February 11. The Hermitage a good rest place as well as a central home for mountain climbers, clean and well conducted in every way, situated at the head of the main valley at the base of Mt Cook, on moraine [at] near point of confluence of the Mueller, Hooker and Tasman glaciers. Alpine in all features except vegetation, which is unlike any other I have seen in contact with glaciers and icy torrents on moraine and moraine soil. Instead of the dwarf spruce, pine, familiar heathworts, saxifrages etc., [we found] Phyllocladus, Dacrydium, Olearia [species] and beech trees (dwarf, prostrate or erect in sheltered spots). One of the most interesting of the trees or bushes is the grass tree, Dracophyllum longifolium, another is a Senecio sp. with silvery leaves. Of herbs, the sturdy yellow-stemmed Aciphylla squarrosa, dreadfully thorny leaves, common on all moors, grassy and hummocky, as well as about glaciers. The Dianella nigra with lovely blue berries like jewelry, a white gentian, a white Gnaphalium (called Edelweiss) and a large noble white-rayed Compositae with silvery leaves. February 12. Start on the return journey after only one day at the Hermitage, and a rainy one. Went yesterday, in spite of rain to Mueller Glacier. In jumping on boulder-clad snout, found my feet had not forgot their cunning. One of the most influential bushes or trees here is the mountain pine, Halocarpus bidwillii forming yellowish mounds of small sprays and branchlets like those of the juniper. Also the alpine Totara Podocarpus nivalis, [a] small thickset rigid tree, six or eight feet high. The above named trees and bushes make dense chaparral on damp moss[es] that are old enough to be well settled [and as] difficult to press through as most of the Sierra Ceanothus sp. Mt Safton [Sefton] has seven or eight hanging glaciers which make a fine display from the Hermitage and the largest of them keep up [a] thundering of avalanches and form reconstructed glaciers at the foot of cliffs. The Tasman glacier is like hundreds or thousands in Alaska; to see much of it requires three or four days.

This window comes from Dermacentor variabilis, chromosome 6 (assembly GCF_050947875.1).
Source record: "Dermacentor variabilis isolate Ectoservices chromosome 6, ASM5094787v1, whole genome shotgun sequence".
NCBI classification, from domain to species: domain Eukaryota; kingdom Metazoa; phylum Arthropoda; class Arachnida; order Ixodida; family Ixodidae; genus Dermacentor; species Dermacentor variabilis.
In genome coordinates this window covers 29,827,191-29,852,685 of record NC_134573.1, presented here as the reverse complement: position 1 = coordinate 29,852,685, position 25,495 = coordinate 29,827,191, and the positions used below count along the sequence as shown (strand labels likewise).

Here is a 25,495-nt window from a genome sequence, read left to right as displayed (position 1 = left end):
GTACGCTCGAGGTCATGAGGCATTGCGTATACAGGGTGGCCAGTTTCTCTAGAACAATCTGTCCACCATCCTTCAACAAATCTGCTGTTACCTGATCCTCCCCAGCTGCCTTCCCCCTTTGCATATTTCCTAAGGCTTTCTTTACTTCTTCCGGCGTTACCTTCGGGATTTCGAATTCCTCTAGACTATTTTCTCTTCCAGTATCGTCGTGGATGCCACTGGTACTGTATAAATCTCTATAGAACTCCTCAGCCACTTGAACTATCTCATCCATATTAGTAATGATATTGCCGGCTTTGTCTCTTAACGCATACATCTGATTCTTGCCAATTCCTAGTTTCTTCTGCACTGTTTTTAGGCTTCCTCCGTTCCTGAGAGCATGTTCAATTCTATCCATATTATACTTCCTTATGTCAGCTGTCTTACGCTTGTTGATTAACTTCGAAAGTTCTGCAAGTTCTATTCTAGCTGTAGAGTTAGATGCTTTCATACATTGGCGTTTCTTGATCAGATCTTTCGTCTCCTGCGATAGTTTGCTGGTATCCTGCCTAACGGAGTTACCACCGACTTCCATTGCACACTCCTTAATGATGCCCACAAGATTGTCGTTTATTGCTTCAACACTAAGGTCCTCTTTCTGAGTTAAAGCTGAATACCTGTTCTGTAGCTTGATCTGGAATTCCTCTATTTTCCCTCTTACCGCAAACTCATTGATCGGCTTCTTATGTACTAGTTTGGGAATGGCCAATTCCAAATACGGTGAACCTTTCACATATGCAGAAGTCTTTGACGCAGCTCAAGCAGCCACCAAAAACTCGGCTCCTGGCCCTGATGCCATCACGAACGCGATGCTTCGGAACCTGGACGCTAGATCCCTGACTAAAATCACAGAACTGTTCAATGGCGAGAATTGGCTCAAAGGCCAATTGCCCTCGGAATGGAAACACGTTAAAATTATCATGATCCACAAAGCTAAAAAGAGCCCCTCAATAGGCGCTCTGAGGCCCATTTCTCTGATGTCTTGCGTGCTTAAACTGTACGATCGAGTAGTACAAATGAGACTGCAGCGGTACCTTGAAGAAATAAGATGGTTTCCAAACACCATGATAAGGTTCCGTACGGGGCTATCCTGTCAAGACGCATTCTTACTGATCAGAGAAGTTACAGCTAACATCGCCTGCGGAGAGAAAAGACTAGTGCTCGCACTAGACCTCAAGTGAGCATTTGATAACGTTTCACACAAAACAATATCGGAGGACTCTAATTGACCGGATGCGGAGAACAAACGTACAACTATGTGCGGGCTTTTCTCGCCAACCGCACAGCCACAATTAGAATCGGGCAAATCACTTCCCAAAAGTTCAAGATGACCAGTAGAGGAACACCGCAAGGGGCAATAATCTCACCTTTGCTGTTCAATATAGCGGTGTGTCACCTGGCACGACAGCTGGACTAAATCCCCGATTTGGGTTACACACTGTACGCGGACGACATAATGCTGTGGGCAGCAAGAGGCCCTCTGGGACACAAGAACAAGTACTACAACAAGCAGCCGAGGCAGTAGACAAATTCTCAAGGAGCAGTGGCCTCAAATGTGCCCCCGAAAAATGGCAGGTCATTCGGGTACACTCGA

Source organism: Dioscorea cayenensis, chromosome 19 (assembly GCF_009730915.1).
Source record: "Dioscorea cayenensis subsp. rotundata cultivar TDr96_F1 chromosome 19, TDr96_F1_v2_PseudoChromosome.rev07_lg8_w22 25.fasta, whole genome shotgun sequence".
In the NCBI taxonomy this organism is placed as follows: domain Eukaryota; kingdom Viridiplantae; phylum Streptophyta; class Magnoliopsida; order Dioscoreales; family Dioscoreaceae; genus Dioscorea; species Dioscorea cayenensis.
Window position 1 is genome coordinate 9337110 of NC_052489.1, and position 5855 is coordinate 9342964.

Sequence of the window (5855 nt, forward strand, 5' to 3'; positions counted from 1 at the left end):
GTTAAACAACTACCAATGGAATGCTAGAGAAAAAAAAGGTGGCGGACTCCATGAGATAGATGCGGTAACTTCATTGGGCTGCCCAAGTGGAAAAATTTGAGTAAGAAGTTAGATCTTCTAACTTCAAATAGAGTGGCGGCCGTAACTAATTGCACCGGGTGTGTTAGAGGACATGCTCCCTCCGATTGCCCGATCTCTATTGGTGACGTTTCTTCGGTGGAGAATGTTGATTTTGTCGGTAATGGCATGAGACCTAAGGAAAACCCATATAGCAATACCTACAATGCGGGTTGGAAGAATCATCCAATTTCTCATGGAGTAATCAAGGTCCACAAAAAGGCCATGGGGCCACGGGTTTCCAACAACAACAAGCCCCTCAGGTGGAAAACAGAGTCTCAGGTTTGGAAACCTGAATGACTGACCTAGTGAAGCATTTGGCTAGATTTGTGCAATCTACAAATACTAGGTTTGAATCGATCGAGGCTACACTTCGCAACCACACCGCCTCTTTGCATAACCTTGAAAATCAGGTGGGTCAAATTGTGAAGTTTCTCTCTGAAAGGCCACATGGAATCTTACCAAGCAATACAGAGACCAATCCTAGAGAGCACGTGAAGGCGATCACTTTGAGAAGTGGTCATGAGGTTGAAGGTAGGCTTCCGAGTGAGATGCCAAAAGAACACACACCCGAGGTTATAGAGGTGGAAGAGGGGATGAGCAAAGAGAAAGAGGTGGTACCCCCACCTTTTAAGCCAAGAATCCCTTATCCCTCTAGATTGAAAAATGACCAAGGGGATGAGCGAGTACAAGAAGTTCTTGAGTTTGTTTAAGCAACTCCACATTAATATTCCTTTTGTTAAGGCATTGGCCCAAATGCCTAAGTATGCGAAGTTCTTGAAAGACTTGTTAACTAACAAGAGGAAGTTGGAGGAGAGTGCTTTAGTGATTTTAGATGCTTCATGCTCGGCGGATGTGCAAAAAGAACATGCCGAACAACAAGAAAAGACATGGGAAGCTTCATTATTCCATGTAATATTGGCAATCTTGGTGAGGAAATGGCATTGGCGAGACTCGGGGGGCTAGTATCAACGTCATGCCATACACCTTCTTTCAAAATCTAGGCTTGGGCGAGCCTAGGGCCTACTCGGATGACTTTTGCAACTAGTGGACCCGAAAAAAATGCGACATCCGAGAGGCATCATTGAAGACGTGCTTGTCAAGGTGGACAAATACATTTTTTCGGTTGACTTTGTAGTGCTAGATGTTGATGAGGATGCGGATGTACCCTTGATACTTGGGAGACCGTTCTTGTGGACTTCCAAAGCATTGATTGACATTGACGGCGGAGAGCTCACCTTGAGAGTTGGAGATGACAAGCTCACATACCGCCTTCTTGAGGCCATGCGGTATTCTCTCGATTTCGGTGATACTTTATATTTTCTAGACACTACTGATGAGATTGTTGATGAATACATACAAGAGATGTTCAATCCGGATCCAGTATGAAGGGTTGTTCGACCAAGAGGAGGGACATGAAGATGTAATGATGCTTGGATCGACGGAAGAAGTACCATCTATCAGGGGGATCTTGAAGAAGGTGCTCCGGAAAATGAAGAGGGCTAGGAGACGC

Original journal dimensions: 9 x 15.5 cm.
Holt-Atherton Special Collections, University of the Pacific Library
John Muir, journals, drawings, writings, travel, journaling, naturalist